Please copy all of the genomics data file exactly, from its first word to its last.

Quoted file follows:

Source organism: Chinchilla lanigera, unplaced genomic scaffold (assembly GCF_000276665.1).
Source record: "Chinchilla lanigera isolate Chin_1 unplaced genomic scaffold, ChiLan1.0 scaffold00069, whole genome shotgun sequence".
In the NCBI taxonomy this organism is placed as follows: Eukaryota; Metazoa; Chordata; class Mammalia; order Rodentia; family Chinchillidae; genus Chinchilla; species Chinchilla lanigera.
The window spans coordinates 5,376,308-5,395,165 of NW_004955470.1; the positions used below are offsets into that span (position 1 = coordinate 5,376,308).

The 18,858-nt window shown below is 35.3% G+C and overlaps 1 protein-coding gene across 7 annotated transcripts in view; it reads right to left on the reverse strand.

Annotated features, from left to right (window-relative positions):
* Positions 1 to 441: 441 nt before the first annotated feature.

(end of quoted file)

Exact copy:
Source organism: Chinchilla lanigera, unplaced genomic scaffold (assembly GCF_000276665.1).
Source record: "Chinchilla lanigera isolate Chin_1 unplaced genomic scaffold, ChiLan1.0 scaffold00069, whole genome shotgun sequence".
In the NCBI taxonomy this organism is placed as follows: Eukaryota; Metazoa; Chordata; class Mammalia; order Rodentia; family Chinchillidae; genus Chinchilla; species Chinchilla lanigera.
The window spans coordinates 5,376,308-5,395,165 of NW_004955470.1; the positions used below are offsets into that span (position 1 = coordinate 5,376,308).

The 18,858-nt window shown below is 35.3% G+C and overlaps 1 protein-coding gene across 7 annotated transcripts in view; it reads right to left on the reverse strand.

Annotated features, from left to right (window-relative positions):
* Positions 1 to 441: 441 nt before the first annotated feature.